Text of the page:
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Union Urges Extending Advanced TSA Screening Beyond Pilots

USW Provided Testimony Before The House Transportation Security Subcommittee

During testimony presented Wednesday, the United Steelworkers (USW) urged the U.S. House of Representatives Subcommittee on Transportation Security to expand advanced TSA screening programs used by pilots to airline flight deck and cabin crew members.

In testimony submitted for the subcommittee hearing titled "Access Control Point Breaches at Our Nation's Airports: Anomalies or Systemic Failures?", USW International Vice President At-Large Carol Landry said that expanding these advanced screening programs to airline flight deck and cabin crew members would grant them expedited access through screening checkpoints and make everyone safer. "The problem is that the current limited versions of risk-based surveillance screening systems like CrewPASS and Known Crew Member are available only to pilots and limited to a few locations," Landry said. "Excluding flight attendants from the risk-based surveillance program creates a system where TSA agents must spend valuable screening time inspecting workers who are trained to be the last line of defense in the aircraft cabin."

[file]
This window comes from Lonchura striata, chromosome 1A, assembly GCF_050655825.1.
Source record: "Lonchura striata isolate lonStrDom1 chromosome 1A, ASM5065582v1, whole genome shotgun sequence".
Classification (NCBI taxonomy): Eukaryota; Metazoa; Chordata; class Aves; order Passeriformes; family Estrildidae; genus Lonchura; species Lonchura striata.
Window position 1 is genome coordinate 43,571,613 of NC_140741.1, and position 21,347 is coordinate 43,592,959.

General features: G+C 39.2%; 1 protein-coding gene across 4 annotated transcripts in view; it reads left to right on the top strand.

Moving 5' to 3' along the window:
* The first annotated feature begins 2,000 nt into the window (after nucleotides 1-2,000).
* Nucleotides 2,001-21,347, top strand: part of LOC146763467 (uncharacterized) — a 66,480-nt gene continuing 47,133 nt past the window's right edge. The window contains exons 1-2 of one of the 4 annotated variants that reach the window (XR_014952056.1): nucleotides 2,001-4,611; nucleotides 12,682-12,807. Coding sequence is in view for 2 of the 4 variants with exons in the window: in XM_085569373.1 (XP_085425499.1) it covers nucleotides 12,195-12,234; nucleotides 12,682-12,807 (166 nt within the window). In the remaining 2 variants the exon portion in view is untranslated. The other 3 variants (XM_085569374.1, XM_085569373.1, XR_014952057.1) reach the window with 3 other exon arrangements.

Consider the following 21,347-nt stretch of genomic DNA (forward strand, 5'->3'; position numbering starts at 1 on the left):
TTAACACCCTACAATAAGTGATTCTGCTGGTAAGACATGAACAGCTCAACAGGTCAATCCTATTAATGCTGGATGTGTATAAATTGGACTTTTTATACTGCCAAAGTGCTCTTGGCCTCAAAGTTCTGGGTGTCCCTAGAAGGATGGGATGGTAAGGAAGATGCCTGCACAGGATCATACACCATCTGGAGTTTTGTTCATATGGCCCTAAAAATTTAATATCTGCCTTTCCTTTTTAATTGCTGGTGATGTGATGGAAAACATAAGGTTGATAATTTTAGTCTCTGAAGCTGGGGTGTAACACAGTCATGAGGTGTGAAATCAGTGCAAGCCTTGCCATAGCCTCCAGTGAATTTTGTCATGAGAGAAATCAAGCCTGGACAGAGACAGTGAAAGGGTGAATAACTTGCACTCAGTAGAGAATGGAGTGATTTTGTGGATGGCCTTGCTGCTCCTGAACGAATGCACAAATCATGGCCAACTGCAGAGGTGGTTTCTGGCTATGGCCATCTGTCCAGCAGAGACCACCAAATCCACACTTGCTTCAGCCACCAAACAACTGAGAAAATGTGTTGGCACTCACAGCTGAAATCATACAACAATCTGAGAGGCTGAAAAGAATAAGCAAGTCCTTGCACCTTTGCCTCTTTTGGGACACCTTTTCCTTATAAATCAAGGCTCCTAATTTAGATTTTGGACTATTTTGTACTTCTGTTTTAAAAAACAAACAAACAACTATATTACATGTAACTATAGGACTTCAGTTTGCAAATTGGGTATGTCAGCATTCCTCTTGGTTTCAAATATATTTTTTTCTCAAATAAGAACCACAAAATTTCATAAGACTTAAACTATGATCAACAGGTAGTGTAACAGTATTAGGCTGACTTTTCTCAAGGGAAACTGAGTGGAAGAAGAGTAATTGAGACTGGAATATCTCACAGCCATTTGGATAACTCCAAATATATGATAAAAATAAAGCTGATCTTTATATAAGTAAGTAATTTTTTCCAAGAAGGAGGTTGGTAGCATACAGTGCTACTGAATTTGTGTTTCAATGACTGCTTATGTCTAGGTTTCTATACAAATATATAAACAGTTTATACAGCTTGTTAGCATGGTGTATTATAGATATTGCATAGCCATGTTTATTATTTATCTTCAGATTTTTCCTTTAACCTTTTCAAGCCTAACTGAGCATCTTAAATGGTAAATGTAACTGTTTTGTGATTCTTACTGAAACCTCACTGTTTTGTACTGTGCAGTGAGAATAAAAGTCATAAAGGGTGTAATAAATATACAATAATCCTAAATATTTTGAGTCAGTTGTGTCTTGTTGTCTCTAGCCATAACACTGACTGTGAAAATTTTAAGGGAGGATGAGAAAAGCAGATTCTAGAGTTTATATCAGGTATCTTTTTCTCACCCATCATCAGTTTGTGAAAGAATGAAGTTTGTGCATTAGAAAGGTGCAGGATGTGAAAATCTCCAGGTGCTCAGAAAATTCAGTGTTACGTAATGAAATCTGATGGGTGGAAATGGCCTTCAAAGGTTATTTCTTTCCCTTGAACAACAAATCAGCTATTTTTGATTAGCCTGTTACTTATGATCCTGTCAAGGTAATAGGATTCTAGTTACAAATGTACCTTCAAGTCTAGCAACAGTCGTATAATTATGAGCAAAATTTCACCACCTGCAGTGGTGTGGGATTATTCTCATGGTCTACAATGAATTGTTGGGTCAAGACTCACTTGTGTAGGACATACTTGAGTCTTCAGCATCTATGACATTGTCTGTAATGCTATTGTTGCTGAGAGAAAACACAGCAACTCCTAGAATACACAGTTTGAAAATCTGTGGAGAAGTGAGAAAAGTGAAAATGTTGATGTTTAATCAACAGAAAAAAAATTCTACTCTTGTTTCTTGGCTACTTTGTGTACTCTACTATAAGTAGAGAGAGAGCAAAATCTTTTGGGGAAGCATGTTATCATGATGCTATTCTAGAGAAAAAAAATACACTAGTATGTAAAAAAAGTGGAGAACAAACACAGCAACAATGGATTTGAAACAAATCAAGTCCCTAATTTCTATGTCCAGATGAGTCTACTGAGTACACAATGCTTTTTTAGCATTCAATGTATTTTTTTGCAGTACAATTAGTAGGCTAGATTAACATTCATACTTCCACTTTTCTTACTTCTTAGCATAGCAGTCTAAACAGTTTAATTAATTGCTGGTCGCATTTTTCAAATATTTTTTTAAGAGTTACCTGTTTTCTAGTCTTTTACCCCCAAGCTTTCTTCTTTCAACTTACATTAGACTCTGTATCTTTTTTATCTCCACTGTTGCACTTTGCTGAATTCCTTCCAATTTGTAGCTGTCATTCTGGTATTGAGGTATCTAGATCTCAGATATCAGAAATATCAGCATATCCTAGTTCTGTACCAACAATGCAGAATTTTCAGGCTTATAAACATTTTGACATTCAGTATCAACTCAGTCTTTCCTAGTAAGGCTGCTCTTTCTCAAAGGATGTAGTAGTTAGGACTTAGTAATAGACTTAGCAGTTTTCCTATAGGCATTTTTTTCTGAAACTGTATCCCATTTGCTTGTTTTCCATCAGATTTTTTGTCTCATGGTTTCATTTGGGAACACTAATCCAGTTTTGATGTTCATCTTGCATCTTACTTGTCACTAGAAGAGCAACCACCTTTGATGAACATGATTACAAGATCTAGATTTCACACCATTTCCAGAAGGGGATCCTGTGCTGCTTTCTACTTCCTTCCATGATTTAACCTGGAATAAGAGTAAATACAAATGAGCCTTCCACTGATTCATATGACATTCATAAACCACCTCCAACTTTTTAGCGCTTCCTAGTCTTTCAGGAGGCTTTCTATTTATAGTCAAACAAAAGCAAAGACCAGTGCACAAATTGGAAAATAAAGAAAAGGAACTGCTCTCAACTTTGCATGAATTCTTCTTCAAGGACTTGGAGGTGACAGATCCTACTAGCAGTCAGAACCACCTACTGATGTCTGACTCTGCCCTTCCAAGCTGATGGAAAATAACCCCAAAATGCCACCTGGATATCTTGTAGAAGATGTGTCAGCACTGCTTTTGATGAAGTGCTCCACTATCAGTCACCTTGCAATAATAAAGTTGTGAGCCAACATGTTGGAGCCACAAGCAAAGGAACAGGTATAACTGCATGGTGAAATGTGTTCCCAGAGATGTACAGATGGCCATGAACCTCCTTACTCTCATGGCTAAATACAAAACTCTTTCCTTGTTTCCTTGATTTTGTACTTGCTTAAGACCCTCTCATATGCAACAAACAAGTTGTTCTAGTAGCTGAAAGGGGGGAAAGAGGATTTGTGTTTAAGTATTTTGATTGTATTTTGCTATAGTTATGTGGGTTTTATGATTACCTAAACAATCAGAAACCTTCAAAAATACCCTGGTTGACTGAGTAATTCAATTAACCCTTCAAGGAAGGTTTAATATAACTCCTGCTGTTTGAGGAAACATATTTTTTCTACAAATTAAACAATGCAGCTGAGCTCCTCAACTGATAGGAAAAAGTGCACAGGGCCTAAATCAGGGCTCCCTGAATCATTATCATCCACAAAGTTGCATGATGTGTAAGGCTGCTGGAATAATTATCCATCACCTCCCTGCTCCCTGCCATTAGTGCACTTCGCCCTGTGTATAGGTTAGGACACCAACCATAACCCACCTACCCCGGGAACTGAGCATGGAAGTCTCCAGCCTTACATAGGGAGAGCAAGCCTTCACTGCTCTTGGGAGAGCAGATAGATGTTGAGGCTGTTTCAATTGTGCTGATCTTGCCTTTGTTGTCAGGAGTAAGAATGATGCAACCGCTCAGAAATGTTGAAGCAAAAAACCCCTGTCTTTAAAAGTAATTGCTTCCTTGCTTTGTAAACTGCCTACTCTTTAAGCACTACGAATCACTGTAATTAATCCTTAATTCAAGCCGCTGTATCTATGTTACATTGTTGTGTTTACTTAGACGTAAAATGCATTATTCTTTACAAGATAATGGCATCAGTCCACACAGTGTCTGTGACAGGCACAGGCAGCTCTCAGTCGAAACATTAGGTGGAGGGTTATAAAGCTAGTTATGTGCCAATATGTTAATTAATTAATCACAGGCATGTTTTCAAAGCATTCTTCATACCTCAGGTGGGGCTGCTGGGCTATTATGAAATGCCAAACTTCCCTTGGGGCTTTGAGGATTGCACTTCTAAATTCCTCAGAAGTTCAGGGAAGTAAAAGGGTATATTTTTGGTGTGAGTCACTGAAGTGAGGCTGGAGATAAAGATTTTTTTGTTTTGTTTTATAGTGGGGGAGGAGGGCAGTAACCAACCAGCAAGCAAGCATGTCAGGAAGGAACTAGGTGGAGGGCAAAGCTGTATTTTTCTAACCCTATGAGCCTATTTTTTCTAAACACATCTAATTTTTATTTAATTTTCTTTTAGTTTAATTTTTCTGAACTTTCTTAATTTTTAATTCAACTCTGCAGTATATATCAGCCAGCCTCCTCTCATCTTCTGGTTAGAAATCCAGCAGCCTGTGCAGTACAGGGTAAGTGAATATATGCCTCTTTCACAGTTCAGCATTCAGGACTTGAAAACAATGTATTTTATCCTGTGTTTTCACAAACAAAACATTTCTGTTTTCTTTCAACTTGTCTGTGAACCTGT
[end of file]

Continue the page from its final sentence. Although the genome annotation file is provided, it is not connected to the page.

In the testimony, Landry, who leads the union's Airline Division, said a USW member was required to go through multiple pat-downs due to the metals implanted during a knee replacement surgery. The invasive pat downs not only slowed security screening and caused the flight to be delayed by over an hour, but also created a scenario where TSA screening time was needlessly spent on a flight attendant with over twelve years of employment with the airline and thousands of hours of flight time.

USW-represented flight attendants believe that TSA could provide quicker, more secure access to the flight deck by fully implementing a risk-based surveillance screening system for the entire flight crew. By employing a system that allows trusted and experienced crew members rapid access through TSA security check points, TSA will better accomplish the agencies mission to "protect the nation's transportation systems to ensure freedom of movement for people and commerce."

FMI: www.usw.org

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